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Human T cell Lymphotropic Viral Infection

  • Cynthia M. Johnson, MA
Publication Type:


Human T cell Lymphotropic Viral Infection



Human T cell lymphotropic virus (HTLV) infects a type of white blood cell called a T-cell or T-lymphocyte. White blood cells are a type of cell that helps fight infection.

HTLV is a type of retrovirus that can cause cancer. It is different than the retrovirus that causes AIDS .


HTLV infection is caused by a specific virus.


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Risk Factors

There are two types of HTLV: HTLV-I and HTLV-II.

Things that may raise the risk of getting HTLV-I are:

  • Living in an area where the virus is common, such as Southern Japan, Caribbean countries, parts of Africa and South America, the Middle East, and Melanesia
  • Being breastfed by someone who has the infection
  • Getting a blood transfusion or transplant in the US before 1988
  • Having unprotected sex with someone who is infected with the virus, who is an injection drug user, or who is from an area where the virus is common
  • Injection drug use

People of American Indian or African Pygmy descent are at greater risk for HTLV-II.

Things that may that raise the risk of getting HTLV-II are:

  • Being breastfed by an infected mother
  • Getting a blood transfusion in the US before 1988
  • Having unprotected sex with someone who is infected with the virus or who is an injection drug user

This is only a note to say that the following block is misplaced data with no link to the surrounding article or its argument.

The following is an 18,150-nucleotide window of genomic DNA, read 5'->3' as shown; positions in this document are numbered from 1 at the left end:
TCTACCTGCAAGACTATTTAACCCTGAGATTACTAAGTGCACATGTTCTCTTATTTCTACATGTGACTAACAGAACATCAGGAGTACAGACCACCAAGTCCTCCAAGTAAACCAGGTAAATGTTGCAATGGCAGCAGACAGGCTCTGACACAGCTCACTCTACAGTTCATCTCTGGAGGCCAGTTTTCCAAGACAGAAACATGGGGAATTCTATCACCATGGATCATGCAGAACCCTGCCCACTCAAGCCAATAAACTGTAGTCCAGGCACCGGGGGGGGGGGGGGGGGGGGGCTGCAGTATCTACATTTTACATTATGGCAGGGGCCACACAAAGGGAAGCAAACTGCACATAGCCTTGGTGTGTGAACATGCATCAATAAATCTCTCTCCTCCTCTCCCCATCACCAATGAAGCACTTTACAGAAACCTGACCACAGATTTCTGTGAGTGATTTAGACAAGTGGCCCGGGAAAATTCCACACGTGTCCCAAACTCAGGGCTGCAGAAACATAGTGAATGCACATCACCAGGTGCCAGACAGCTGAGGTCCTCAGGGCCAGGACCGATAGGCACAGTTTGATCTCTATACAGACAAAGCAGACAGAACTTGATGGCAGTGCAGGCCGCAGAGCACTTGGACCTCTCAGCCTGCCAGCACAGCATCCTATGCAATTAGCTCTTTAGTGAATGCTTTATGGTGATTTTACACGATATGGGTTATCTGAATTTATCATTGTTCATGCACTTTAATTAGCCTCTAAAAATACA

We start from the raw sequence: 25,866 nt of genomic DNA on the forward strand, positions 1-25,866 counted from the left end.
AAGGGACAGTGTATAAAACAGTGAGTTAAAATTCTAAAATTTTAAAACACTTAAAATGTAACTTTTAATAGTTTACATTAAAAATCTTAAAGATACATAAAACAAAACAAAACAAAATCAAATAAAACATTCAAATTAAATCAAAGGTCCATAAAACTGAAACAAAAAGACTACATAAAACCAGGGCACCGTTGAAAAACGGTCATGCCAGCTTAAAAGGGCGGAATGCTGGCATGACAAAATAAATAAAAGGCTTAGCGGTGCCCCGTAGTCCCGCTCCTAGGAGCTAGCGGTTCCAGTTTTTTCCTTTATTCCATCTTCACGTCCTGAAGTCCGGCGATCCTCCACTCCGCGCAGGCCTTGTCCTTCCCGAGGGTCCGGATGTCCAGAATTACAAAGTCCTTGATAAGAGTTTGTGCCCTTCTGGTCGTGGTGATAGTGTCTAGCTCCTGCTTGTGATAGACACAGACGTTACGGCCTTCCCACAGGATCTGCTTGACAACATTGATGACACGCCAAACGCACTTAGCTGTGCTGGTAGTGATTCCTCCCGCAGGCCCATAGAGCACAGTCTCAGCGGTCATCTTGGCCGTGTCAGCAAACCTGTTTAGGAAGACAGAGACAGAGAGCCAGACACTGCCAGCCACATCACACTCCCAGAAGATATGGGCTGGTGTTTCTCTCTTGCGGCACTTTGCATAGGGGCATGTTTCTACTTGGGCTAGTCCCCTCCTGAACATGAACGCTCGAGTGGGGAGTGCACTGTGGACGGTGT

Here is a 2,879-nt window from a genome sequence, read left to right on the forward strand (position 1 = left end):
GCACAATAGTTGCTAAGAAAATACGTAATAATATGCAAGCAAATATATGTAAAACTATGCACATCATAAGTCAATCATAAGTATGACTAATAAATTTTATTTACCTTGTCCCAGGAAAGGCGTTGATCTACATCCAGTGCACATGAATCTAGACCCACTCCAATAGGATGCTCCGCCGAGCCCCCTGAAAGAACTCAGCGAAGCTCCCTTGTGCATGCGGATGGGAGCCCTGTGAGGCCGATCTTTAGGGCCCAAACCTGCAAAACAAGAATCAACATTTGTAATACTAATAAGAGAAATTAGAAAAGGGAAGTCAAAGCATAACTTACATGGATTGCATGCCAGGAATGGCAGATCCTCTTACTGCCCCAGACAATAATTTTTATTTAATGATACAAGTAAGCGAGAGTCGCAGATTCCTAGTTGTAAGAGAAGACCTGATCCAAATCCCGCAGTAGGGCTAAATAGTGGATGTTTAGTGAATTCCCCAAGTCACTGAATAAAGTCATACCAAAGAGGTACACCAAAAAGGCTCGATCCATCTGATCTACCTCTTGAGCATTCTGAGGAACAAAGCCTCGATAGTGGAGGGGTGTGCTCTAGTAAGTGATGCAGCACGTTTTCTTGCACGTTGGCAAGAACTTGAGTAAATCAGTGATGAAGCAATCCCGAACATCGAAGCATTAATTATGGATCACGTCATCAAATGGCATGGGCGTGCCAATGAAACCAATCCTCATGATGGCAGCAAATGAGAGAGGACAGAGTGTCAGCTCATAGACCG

• Injection drug use


Most people with HTLV do not have symptoms, but having the virus puts people at higher risk of certain health problems.

People with HTLV-1 may develop:

  • Adult T-cell leukemia (ATL). This disease involves cancer of a specific group of white blood cells.
  • Opportunistic infections, including Strongyloides stercoralis hyperinfection
  • Inflammation of the eyes, joints, muscles, lungs, or skin (rare)

A person infected with HTLV-I or HTLV-II, may also develop a disorder of the nervous system known as HTLV-associated myelopathy/tropical spastic paraparesis (HAM/TSP). It can cause weakness, numbness and stiffness in the legs, and problems walking.


The doctor will ask about symptoms and past health. A physical exam will be done.

HTLV infection can only be diagnosed with a specific blood test. The presence of HTLV antibodies is a sign of infection with the virus.


There is no treatment that can remove the virus from the body. Treatment is aimed at managing HTLV-associated diseases and reducing their symptoms.

To prevent spreading HTLV to others:

  • Do not donate plasma, bone marrow, organs, semen, or breast milk.
  • Do not breastfeed.
  • Avoid unprotected sex.
  • Avoid sharing needles or syringes.


To lower the risk of HTLV infection:

  • Avoid unprotected sex.
  • Do not share needles or syringes.




  • Human T-cell lymphotropic virus type 1 (HTLV-1). EBSCO DynaMed website. Available at: https://www.dynamed.com/condition/human-t-cell-lymphotropic-virus-type-1-htlv-1.
  • Human T-lymphotropic virus (HTLV). New York State Office of Alcoholism and Substance Abuse Services website. Available at: https://oasas.ny.gov/AdMed/FYI/HTLV-FYI.cfm.


  • David L. Horn, MD, FACP
Last Updated:

This content is reviewed regularly and is updated when new and relevant evidence is made available. This information is neither intended nor implied to be a substitute for professional medical advice. Always seek the advice of your physician or other qualified health provider prior to starting any new treatment or with questions regarding a medical condition.